Rethink Your Life!
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The Work of Art and The Art of Work
Kiko Denzer on Art
SPAM-LOW: [Cob] Animal mixing powerjoe joe at skeesick.com
Tue Jun 27 17:38:27 PDT 2006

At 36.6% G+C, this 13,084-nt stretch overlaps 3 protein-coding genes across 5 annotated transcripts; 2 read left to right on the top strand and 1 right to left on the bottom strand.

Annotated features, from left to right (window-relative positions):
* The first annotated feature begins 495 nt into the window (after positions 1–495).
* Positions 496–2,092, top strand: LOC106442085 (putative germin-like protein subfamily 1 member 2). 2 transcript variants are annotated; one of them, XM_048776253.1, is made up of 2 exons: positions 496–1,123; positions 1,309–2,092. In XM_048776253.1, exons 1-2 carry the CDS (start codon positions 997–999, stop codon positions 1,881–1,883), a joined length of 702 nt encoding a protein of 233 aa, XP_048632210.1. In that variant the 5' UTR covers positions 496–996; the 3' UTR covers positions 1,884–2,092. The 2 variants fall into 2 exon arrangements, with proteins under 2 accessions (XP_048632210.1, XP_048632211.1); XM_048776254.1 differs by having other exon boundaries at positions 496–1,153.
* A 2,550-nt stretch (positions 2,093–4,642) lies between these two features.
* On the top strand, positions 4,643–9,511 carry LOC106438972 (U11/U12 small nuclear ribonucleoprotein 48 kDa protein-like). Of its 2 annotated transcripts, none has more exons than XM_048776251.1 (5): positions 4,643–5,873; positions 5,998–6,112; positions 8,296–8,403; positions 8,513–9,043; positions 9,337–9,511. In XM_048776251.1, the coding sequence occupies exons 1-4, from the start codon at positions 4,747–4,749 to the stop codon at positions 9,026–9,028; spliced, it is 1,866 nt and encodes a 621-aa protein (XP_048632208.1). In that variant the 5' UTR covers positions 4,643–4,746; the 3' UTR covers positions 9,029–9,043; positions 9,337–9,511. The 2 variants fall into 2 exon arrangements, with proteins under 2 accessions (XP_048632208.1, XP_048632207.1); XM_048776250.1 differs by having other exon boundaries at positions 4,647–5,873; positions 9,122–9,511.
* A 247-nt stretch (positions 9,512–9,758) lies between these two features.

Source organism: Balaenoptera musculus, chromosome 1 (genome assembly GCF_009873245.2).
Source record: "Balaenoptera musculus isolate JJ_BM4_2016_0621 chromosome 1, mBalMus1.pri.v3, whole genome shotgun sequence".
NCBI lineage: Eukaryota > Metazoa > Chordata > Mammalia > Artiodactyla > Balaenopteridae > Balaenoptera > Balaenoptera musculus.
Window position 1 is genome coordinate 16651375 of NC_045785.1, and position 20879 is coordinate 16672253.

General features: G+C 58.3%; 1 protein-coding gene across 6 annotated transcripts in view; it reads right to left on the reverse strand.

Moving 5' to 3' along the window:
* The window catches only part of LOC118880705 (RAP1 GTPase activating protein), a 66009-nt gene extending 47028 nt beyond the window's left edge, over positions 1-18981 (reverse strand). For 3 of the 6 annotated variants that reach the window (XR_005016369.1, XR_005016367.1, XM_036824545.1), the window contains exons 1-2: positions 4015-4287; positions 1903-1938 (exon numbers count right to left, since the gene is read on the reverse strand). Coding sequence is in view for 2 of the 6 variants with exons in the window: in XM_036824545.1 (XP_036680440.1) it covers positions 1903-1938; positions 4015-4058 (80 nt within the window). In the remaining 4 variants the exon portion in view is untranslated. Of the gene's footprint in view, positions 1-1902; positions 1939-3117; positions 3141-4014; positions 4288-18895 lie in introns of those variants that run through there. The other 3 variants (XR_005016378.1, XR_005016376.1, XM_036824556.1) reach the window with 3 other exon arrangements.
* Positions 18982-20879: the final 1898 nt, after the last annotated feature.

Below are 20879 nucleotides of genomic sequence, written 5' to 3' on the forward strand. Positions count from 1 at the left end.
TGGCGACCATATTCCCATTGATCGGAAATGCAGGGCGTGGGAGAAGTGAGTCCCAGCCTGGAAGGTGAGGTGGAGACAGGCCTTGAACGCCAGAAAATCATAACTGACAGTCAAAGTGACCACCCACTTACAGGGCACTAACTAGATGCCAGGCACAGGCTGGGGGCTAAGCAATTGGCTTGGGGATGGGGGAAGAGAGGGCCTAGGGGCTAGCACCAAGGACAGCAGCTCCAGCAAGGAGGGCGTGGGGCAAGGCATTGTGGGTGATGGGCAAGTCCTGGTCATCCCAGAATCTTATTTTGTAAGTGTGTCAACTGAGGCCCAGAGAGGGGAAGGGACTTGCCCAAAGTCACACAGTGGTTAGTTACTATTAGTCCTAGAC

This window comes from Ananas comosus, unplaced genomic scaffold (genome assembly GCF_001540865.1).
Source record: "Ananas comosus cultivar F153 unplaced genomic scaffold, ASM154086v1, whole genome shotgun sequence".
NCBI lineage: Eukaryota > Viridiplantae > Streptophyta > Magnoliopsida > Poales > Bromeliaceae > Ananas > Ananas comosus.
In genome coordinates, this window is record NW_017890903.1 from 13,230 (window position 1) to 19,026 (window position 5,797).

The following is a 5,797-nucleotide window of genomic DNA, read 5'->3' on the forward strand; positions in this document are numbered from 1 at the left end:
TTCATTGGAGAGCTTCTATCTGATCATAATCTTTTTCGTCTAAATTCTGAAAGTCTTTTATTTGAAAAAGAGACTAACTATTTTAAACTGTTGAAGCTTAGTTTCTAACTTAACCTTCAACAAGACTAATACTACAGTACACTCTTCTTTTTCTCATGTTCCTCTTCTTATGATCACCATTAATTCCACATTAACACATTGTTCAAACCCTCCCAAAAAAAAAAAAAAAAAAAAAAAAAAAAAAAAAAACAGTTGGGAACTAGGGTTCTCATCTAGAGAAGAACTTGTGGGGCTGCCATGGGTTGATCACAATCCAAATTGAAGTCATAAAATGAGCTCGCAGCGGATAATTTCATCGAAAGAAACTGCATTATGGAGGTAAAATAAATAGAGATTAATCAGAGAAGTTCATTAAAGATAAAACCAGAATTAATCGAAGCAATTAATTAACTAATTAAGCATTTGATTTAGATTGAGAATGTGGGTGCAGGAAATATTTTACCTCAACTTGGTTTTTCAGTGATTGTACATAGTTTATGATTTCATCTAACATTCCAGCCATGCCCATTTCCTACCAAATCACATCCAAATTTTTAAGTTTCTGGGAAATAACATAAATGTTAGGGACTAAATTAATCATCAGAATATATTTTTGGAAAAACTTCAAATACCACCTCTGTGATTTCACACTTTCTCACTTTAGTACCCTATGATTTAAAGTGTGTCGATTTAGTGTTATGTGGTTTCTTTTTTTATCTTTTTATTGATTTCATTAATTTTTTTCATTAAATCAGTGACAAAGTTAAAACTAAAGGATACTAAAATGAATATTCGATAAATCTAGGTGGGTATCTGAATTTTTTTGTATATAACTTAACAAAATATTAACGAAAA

I have used animal mixed cob. The same as historically... with stock yard mix. Cob was often simply the contents of the stock yard. Devon clay is increadibly sticky stuff and straw is typically thrown (and dumped as feed waste from the animals) into the yard to provide traction and keep it from sinking into the much. That straw is then churned into the mix along with other soils and dung. After a season of troding the cob was ready. Mixing was accomplished passively. I don't have any direct knowledge of active cob mixing by animals but it is more than plausible since grist mills, pug mills, sorgum mills and the like were all animal powered. These mixing options would be indirect. As for direct mixing on a concrete pad... cows can work on hard surfaces if shoed, however that wouldn't be the most effective way of active mixing by animals. The issue of foot rot could be addressed by indirect mixing/milling such as you would have with any grain milling. A trough system like is shown here could be modified to work... http://www.reisebilder.ch/bilder/in088-700.jpg To clarify on the ox issue. An ox is simply a cow/bull (often castrated) 4 years old or older, nothing more. A team of oxen will work all day without a whip. It is true that unless you otherwise have an ox team it isn't exactly practicle to use animal power for most people. For others it is a particularly good solution. In short animal power probably won't work for 95% (or more) of the people building cob today but it has much more to do with that persons realities and less to do with the animal itself. J ---------------------------------------- From: Susan Evans <seasider48 at yahoo.com> Sent: Tuesday, June 27, 2006 6:29 PM To: coblist at deatech.com Subject: SPAM-LOW: [Cob] Animal mixing power Has anybody in recent times actually use cows (or horses) for mixing cob? Did they live to tell the tale? (LOL) I have been getting a little giggle from the recent postings regarding the possibility of using cows to mix cob. It's not a real effective way. Cows are not designed to work on hard surfaces - assuming you are planning on mixing the cob on concrete, asphalt or some other hard surface so that the cob can be effectively scooped up. Working in the wet mix will encourage foot rot, also. I rather suspect that if animals were used in the 1500s, that they were likely oxen - who are somewhat more multi-purpose and heavier-duty than a cow And that there was a person involved that was using a whip periodically. The amount of time one would have to spend training and caring for a cow that was stomping out your cob mix would be a poor return. Cows may look placid, but they have good kicking power. Being hospitalized or killed is a real possibility for the inexperienced handler. I don't recall cows ever being motivated to walk in circles, or dance about in confined areas for hours on end, either. You are going to be dragging them around and that's probably as much work as the cob mixing. Elsie wants to lie down, chew her cud and occasionally get up and make cow babies. Helping you doesn't enter into it. She also wants to be milked 2 or 3 times a day - and oh, yes, she has to be fairly clean for that unless you are dumping the milk. A few gallons might be used for making milk paint, but the rest? The local farmer isn't going to lend you a cow - the dairy cow is either pregnant or needs to be, and modern dairy cows tend to be ligaments holding up progressively heavier kettle drums of milk. Some are so overbred, that the ligaments tear and the udder winds up dragging. The stress to the cow's legs from going through sticky clay isn't going to help that. I won't even get into their incredible lack of intelligence - Holsteins are so stupid that rolling over on their calves happens. They have one purpose for the farmer - make milk. Intelligence has been bred out along the way. The beef cow has one purpose for the farmer - to gain weight. Working on the cob patch negates this and would toughen things up - not very good steaks when they lack that nice (fat) marbling.. And, of course, working on the wet, foot rot would also be a problem. There would be a fair amount of labor taking care of a cow, should you go out and buy your own - feeding, cleaning and a lot of foot care would be a daily task. Don't forget vet bills, some sort of shelter, access to water and hauling feed. You just can't hang the cow up at the end of the day or skip a day of care and feeding. Too bad you can't do cob that day - Elsie wants to eat and be milked several times. Horses would not be a good choice either - too skittish for you to be shoveling straw, water and clay under their feet. Foot rot is also a factor for them as well. Kicking, biting and crushing you against the side of a tree or fence are real possibilities. And harnesses are not cheap. I will be building with cob (probably next year, if I can decide on which land), but there's no way I would use animals - and I have a fair amount of experience with cattle and horses. I think that for cob building to go more "mainstream", mechanized mixing of some sort has to occur. Things would be more quantifiable and I think, codes would develop more easily as a result. You're not going to be able to bring a cow into the suburbs to work for you, either - zoning restrictions would surely be against this, even on a temporary basis. Sue --------------------------------- Ring'em or ping'em. Make PC-to-phone calls as low as 1¢/min with Yahoo! 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